Prime Minister Gordon Brown has called US President Barack Obama for talks on Afghanistan as Britain announced it would send in reinforcements after a recent spike in troop deaths.
The Ministry of Defence (MoD) said it was deploying 125 more troops in Afghanistan on Monday following a surge in deaths this month that has seen the overall toll overtake that suffered during the war in Iraq.
Meanwhile, Brown and Obama held telephone talks yesterday on the situation in Afghanistan and stressed the importance of “better military and civilian burden-sharing with NATO allies,” a Downing Street spokesman said.
Brown has been forced to defend Britain’s strategy in Afghanistan following the spike in troops deaths, in a row that has piled the pressure on a government already struggling with the recession and an expenses scandal.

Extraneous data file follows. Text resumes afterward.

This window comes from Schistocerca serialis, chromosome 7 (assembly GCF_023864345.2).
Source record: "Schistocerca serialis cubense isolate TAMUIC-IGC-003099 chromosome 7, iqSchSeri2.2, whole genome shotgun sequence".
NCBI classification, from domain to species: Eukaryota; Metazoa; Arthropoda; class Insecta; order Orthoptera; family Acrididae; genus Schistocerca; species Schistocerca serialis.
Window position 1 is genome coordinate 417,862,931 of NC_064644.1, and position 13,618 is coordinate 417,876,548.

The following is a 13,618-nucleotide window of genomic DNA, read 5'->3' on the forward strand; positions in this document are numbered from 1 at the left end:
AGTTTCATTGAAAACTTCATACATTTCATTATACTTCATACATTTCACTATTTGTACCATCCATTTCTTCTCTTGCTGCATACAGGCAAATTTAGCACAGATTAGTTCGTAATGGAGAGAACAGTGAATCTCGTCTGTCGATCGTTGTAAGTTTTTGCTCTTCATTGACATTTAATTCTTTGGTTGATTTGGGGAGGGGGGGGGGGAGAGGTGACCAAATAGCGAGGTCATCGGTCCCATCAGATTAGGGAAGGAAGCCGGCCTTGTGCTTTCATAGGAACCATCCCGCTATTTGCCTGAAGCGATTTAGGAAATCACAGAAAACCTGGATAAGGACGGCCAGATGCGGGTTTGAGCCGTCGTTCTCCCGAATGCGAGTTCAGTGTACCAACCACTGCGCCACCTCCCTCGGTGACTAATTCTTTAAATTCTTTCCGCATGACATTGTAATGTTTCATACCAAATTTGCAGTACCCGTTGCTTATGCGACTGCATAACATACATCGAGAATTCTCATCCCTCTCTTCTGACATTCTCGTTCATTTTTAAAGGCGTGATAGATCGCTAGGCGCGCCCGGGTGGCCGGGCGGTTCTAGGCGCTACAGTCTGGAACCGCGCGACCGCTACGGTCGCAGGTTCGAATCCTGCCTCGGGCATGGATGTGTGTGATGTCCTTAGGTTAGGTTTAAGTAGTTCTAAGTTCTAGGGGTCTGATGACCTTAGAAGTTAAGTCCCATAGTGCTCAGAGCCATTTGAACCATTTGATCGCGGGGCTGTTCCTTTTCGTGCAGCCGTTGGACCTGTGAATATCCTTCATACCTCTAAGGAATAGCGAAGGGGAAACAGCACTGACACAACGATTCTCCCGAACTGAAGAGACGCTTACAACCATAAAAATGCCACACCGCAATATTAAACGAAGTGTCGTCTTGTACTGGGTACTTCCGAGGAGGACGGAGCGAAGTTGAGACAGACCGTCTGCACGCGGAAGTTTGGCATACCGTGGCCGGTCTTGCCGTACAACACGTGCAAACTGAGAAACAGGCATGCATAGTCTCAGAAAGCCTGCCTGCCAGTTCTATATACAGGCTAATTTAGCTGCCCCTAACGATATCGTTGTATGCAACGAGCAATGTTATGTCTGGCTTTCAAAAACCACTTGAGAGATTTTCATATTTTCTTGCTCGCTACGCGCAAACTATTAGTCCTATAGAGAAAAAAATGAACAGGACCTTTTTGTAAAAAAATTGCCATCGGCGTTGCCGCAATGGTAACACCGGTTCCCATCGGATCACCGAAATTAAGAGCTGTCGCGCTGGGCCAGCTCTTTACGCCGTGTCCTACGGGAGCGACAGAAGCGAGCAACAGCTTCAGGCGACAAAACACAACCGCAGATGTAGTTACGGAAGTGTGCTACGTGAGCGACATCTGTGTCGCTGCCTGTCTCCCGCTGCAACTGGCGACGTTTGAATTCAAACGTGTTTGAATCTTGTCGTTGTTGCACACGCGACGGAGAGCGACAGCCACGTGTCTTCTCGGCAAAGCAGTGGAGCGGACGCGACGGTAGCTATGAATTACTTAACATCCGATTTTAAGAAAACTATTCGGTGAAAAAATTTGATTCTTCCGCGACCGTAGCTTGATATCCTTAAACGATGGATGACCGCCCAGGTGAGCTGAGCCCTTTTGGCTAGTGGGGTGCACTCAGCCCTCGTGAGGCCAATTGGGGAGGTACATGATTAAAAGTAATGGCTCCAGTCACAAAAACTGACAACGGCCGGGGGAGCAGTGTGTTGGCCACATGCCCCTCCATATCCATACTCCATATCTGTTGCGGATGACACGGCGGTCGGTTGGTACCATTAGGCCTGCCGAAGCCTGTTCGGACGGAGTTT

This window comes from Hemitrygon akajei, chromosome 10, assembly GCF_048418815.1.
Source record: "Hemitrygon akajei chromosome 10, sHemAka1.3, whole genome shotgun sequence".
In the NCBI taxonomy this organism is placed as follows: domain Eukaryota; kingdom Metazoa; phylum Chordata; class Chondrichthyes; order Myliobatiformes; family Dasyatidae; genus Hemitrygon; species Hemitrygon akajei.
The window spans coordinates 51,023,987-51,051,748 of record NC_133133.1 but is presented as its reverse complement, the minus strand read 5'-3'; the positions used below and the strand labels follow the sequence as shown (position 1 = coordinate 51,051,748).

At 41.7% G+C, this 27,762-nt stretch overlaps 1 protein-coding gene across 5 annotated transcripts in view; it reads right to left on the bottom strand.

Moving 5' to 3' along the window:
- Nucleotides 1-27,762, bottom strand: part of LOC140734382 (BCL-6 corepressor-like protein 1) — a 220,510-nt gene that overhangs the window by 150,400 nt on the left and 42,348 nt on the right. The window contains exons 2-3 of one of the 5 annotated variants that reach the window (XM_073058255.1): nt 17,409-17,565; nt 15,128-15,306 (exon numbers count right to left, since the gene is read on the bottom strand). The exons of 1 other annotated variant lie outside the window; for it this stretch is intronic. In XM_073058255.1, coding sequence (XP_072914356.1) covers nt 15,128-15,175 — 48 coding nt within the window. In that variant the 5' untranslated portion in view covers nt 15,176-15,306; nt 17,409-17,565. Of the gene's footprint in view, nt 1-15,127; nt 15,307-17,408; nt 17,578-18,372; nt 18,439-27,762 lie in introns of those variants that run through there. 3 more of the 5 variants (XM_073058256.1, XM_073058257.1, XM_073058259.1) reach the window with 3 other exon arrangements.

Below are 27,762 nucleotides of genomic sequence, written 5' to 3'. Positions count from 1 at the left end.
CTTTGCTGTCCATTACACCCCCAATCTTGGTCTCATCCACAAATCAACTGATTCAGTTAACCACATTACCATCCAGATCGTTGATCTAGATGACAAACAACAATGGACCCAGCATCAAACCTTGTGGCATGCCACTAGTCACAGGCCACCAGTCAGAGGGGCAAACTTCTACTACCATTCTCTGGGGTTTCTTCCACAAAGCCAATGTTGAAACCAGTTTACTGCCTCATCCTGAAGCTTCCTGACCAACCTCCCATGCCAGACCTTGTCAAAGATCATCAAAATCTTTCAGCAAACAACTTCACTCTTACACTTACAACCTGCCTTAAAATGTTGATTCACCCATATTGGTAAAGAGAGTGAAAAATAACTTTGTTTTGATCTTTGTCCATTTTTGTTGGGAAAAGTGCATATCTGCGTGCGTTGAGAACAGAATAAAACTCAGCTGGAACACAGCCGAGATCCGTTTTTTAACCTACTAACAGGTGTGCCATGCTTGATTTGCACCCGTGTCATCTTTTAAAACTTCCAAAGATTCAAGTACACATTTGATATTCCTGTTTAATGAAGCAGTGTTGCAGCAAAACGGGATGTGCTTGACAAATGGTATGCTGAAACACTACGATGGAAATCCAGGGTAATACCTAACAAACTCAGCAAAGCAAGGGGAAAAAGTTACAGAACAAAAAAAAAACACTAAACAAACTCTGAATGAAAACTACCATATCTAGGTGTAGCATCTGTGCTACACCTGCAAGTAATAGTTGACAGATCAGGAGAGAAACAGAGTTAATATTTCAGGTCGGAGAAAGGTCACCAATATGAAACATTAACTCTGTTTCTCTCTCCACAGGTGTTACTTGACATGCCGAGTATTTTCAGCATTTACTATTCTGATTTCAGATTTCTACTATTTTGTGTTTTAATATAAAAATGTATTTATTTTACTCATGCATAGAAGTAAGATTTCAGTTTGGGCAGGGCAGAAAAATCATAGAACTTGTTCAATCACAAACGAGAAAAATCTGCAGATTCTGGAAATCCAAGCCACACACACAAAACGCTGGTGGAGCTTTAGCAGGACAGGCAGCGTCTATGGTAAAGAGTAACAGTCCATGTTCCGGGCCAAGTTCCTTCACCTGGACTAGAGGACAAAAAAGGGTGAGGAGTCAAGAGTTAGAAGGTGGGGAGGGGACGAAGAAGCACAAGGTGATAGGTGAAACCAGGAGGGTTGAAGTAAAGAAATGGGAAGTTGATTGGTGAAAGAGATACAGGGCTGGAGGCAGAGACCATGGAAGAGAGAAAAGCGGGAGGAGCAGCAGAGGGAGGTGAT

Debate in Britain has focused on whether the troops have enough helicopters available. Several of those killed recently lost their lives due to improvised explosive devices (IEDs) on the ground.
The MoD stressed the new deployment would “ensure specialist skills, notably counter-IED operations, are not lost to commanders.”
The UK has around 9,000 soldiers in Afghanistan, largely battling Taliban insurgents in the troubled southern Helmand Province.